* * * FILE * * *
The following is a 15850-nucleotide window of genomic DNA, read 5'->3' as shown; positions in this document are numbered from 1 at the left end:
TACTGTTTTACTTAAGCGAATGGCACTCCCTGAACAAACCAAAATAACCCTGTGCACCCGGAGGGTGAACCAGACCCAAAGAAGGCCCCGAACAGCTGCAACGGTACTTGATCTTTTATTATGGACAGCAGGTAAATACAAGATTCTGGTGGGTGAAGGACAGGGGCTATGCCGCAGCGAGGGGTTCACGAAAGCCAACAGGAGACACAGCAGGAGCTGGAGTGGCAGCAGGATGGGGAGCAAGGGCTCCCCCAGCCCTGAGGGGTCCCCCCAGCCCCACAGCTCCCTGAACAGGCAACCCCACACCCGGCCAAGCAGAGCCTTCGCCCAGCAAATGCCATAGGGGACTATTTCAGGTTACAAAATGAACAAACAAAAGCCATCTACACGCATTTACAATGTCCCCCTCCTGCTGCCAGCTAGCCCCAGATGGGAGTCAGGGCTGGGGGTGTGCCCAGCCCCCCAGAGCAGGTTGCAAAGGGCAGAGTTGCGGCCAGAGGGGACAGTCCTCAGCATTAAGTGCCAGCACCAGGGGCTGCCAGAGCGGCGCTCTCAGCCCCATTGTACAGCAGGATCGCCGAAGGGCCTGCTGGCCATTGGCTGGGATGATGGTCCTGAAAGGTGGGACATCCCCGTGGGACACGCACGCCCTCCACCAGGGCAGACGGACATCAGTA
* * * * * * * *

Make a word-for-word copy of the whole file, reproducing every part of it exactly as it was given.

The following is a 15850-nucleotide window of genomic DNA, read 5'->3' as shown; positions in this document are numbered from 1 at the left end:
TACTGTTTTACTTAAGCGAATGGCACTCCCTGAACAAACCAAAATAACCCTGTGCACCCGGAGGGTGAACCAGACCCAAAGAAGGCCCCGAACAGCTGCAACGGTACTTGATCTTTTATTATGGACAGCAGGTAAATACAAGATTCTGGTGGGTGAAGGACAGGGGCTATGCCGCAGCGAGGGGTTCACGAAAGCCAACAGGAGACACAGCAGGAGCTGGAGTGGCAGCAGGATGGGGAGCAAGGGCTCCCCCAGCCCTGAGGGGTCCCCCCAGCCCCACAGCTCCCTGAACAGGCAACCCCACACCCGGCCAAGCAGAGCCTTCGCCCAGCAAATGCCATAGGGGACTATTTCAGGTTACAAAATGAACAAACAAAAGCCATCTACACGCATTTACAATGTCCCCCTCCTGCTGCCAGCTAGCCCCAGATGGGAGTCAGGGCTGGGGGTGTGCCCAGCCCCCCAGAGCAGGTTGCAAAGGGCAGAGTTGCGGCCAGAGGGGACAGTCCTCAGCATTAAGTGCCAGCACCAGGGGCTGCCAGAGCGGCGCTCTCAGCCCCATTGTACAGCAGGATCGCCGAAGGGCCTGCTGGCCATTGGCTGGGATGATGGTCCTGAAAGGTGGGACATCCCCGTGGGACACGCACGCCCTCCACCAGGGCAGACGGACATCAGTA